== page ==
A little trip to West Wales. I really like it out there, on the edge of the world. There’s a nice spaciousness, especially on the sunny days.
Welsh Wales for work, well actually west Wales. Within Wales, some areas speak Welsh and some areas speak English (although Welsh is taught in school). In the west you can here Welsh spoken all around. It’s a strange impenetrable language for the uninitiated. A different culture and different attitude.
In the west the clouds are different, stretched as they have been, over an ocean. And there’s a beautiful sense of silence all around. I think it comes from there being hardly any people around. Less thoughts in the ether, or something like that….
Glad I cover the pretty bits of the country – what a great experience of this part of Wales.
So this is Castell Henllys Iron Age Village, stumbled across on the way between Haverfordwest and Cardigan. Did I tell you how much I love pre-history?
Having set off at 5.45am that morning, it was good to have a break in the most unusual setting. The village was on a raised bit of land, set in a bowl – you could certainly see everyone coming. And the views, some across to other early sites, were fab too.
There was a special feeling about the settlement, about history and time passing. A stillness. The robin and the squirrel came to hang out as I sat in the circle of the roundhouse. I have a thing about circles and circular spaces. They don’t work like normal spaces. Something different happens with the energy – no corners to hide in or gather dust.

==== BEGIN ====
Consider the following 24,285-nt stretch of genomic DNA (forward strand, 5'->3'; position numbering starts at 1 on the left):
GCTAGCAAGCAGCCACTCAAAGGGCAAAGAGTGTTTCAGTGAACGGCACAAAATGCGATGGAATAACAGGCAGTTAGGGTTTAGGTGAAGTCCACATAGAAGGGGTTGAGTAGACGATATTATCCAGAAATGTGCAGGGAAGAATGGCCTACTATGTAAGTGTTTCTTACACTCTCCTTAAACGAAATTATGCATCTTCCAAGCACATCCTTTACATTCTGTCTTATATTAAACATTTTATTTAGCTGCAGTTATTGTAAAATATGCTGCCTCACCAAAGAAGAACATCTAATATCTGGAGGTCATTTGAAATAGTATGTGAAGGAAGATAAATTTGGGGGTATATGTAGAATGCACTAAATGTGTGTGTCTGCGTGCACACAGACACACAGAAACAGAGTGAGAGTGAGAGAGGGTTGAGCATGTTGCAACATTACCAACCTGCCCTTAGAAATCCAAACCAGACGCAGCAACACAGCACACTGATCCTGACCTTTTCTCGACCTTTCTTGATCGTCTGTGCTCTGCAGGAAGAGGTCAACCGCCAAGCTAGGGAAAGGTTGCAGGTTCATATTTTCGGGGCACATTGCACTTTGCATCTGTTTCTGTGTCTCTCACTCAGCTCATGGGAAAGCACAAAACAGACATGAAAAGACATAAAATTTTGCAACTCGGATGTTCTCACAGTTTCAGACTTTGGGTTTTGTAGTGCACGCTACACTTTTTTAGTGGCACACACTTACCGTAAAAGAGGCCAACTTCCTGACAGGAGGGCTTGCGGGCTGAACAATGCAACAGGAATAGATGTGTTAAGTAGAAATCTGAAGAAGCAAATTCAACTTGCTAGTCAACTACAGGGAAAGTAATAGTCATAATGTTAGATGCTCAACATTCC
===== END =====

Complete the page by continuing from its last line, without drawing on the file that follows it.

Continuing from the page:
I was last (it being late in the afternoon), and a very kind guide called Sarah rounded me up, and even unlocked a few huts she’d already padlocked so I could see inside. So glad to have seen this place and been touched by its spirit.
In the present, the weather is still a seeming never ending succession of storms. Even now I can hear the wind buffeting the house…
But I found these pictures – taken late January, a bit back. I was working, travelling from West Wales to Birmingham, with only the prospect of a dismal hotel ahead. I passed the sign – “Dylan Thomas Boathouse”. So a quick u-turn and I explored the narrow roads, down the side of The Taf Estuary. The weather was so perfectly clear. The sun setting. And while the Boathouse itself was closed, here was the poet’s writing hut, perched above the bay. I peered through the glass into the hut. The bottles of beer to hand, jacket on the chair – he just stepped out…. a few decades ago.